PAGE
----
Let me explain what I mean. To begin I transformed our PowerPoint staff meeting presentation from slides of sheer numbers, to slides that not only had the raw numbers, they also included; charts, satellite maps, heat maps, graphs, and time of day/day of week charts to name some of the new visualizations. I did not however keep myself handcuffed to just the PowerPoint. While using a PowerPoint style presentation in your command staff meetings is very important especially when it comes to recordkeeping, you need to be able to go beyond simple slides and step into making your meetings interactive. The way I bridged that gap was by having a large drop down screen in the middle our meeting room, and then I had two flat screen televisions flanking both sides of that large drop down screen. The flat screen televisions were hooked directly to a laptop that I was controlling so that I could show live and historical data to my command staff that was in conjunction with the PowerPoint presentation. A typical meeting would consist of reviewing the past months crime data; what had happened, where it happened, and when it happened. In most meetings, however, questions would arise in relation to crimes that might have a common thread, a common suspect, or a common geographic area. These questions quite often concerned crimes that occurred in the previous month, which we were meeting on, and the current month, which we had just begun. When these questions arose the meeting instantly went from strategic to tactical and we were able to accomplish this shift by switching from our PowerPoint, to our crime data feed.

        I encourage you to begin the transformation of your department's meetings with your command staff meeting, and then use that general template for your other meeting needs. If you begin with your staff meetings, it is an excellent vehicle for instructing your command staff on this new intelligence-led policing meeting style. It will also allow your command staff to become comfortable enough to conduct their own meetings using this much more efficient and effective style of crime-fighting.

        Stay tuned as I provide a couple unique ideas for how to progress your intelligence-led policing in my next blog. Until then, check out our crime analytics resource site to learn more about how you can properly evaluate solutions that will help start transforming your meetings from ordinary, to intelligence-led.

        Read Part 1Part 2, Part 3 and Part 4 of this series.

        Daniel Seals is a Former Crime Analyst and Detective, and Current Public Safety Industry Expert at Motorola Solutions.

      • Maps, Charts and Graphs, Oh My! Getting Your Personnel Familiar With Being Crime Analysts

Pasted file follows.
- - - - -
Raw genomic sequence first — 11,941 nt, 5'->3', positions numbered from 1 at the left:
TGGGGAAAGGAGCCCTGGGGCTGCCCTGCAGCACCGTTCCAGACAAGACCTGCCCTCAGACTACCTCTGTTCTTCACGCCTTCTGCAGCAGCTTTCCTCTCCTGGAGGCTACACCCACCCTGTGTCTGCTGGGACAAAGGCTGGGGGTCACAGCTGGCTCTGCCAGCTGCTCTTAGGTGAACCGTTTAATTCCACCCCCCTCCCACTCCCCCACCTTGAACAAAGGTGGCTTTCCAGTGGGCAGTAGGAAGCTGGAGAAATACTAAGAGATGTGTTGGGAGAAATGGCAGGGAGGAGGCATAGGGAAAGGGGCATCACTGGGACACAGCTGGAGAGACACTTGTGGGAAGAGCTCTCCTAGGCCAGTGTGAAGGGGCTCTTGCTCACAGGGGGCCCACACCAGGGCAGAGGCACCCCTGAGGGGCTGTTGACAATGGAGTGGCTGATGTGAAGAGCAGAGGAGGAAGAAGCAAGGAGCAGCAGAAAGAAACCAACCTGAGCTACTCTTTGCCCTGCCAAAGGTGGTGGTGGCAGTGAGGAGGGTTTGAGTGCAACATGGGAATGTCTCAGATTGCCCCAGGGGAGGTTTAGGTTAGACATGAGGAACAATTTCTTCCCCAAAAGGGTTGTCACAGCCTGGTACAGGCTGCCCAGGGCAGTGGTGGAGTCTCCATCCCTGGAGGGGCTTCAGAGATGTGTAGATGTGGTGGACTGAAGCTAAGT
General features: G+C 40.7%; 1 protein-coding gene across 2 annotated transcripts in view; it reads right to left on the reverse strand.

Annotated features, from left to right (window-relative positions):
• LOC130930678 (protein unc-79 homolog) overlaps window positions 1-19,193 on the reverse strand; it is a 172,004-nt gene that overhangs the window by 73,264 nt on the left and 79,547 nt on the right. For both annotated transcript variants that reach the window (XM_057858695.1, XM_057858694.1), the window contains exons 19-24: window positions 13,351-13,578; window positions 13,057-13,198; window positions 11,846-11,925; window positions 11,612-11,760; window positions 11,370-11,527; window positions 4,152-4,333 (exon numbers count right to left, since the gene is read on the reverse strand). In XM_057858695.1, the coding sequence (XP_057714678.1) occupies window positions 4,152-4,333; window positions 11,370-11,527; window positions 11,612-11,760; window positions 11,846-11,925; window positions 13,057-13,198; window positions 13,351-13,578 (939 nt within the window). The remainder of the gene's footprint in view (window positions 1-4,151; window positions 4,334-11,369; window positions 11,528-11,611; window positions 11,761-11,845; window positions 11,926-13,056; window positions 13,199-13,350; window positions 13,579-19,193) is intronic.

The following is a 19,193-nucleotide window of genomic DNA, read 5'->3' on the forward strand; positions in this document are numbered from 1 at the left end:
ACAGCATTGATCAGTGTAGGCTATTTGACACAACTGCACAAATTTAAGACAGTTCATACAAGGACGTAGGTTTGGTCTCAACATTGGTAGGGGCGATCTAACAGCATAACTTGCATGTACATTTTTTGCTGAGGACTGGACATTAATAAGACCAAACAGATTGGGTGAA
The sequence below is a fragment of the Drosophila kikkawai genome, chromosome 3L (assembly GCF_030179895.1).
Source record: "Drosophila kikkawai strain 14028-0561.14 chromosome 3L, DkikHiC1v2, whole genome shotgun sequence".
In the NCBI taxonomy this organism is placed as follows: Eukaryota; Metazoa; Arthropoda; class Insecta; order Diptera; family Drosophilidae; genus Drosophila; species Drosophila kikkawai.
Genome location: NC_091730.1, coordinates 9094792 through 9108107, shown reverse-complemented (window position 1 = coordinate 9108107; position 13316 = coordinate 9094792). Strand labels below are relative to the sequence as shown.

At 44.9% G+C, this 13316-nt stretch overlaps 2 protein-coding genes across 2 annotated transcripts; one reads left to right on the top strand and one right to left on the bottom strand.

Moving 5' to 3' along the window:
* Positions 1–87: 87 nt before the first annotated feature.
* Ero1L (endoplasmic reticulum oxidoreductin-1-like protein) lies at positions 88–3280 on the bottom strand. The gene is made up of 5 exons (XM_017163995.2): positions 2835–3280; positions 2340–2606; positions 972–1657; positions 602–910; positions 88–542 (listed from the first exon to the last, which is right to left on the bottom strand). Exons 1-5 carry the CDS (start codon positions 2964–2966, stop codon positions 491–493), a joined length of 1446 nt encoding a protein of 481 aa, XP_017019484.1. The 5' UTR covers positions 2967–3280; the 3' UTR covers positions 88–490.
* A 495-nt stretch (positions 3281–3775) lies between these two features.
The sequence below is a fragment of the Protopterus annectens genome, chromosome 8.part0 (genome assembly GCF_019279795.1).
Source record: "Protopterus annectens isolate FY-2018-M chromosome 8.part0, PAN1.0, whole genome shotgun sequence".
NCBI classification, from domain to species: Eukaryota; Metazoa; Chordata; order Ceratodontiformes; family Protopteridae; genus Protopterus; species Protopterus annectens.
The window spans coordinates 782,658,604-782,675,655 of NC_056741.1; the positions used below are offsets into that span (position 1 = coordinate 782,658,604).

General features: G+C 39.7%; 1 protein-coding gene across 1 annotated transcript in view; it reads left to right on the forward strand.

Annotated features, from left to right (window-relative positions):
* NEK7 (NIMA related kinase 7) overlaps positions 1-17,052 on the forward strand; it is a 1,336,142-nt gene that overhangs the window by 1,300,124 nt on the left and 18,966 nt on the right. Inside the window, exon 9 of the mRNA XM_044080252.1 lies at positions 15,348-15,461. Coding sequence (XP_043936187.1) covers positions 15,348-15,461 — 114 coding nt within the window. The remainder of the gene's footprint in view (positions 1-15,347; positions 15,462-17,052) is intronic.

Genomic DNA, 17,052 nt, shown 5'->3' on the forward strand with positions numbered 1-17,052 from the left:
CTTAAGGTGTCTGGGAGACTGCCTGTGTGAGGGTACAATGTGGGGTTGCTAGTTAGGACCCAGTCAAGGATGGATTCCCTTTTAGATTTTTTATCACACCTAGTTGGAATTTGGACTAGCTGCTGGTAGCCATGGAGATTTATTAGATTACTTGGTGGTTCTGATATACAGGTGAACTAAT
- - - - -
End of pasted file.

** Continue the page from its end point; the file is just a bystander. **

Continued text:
Published Sep 26 2017, 5:09 PM by Daniel Seals
        • Intelligence
        • Law Enforcement

        So you have all this data, now what to do with it. This is your next stumbling block along the road to true intelligence-led policing. Many agencies make the mistake of thinking data itself is intelligence, this is simply not the case. Very little is further from the truth when it comes to intelligence-led policing. Data is the brick and mortar upon which intelligence is built, but like lone bricks, without being put together properly, it will not support anything.  

        So, how do you put all of your newly found data together so that it can work for you and your staff? There are a number of ways to present your data; the best rule of thumb for this is to know your staff. How does your staff best understand data, maps, charts, graphs, etc.? Most cops are visual beings, so if you are unsure of the answer to the previous question, maps are a great place to start. So let’s use maps as our example. Cops know their beats; start with a map showing the crime in each beat/zone for the last month. But don’t stop there. Do the same map for the last three months for comparison and the same months last year. When you have created these maps, it will be clear that your jurisdiction has crime patterns. Don’t keep the maps for yourself, distribute them to your staff and teach them how to recognize the normal patterns from the abnormal.  

        Charts, maps, graphs and any other way you choose to distribute your intelligence can be intimidating to your staff. Keep in mind, they have never seen information presented to them in this way and moreover they have never been expected to fully embrace something so new and so foreign in a quick manner. I have found that using staff meetings to first teach your command staff how to understand this new approach, is the best way to introduce them. If you can wow them, they will spread the word to the rest of the staff.  

        So, how to wow them… show them the crime patterns we spoke of earlier, show them that the crime in your jurisdiction is predictable from year to year and therefore, month to month. I did just this in one of my very first staff meetings. I presented a graph that showed that our part one crimes for the last three years were predictable within a variable of 25 to 30 crimes, some within 5 to 10 crimes. You want an attention getter, that’s an attention getter! Within 15 minutes of the conclusion of the staff meeting, I had front line officers at my office door asking about my “crystal ball”.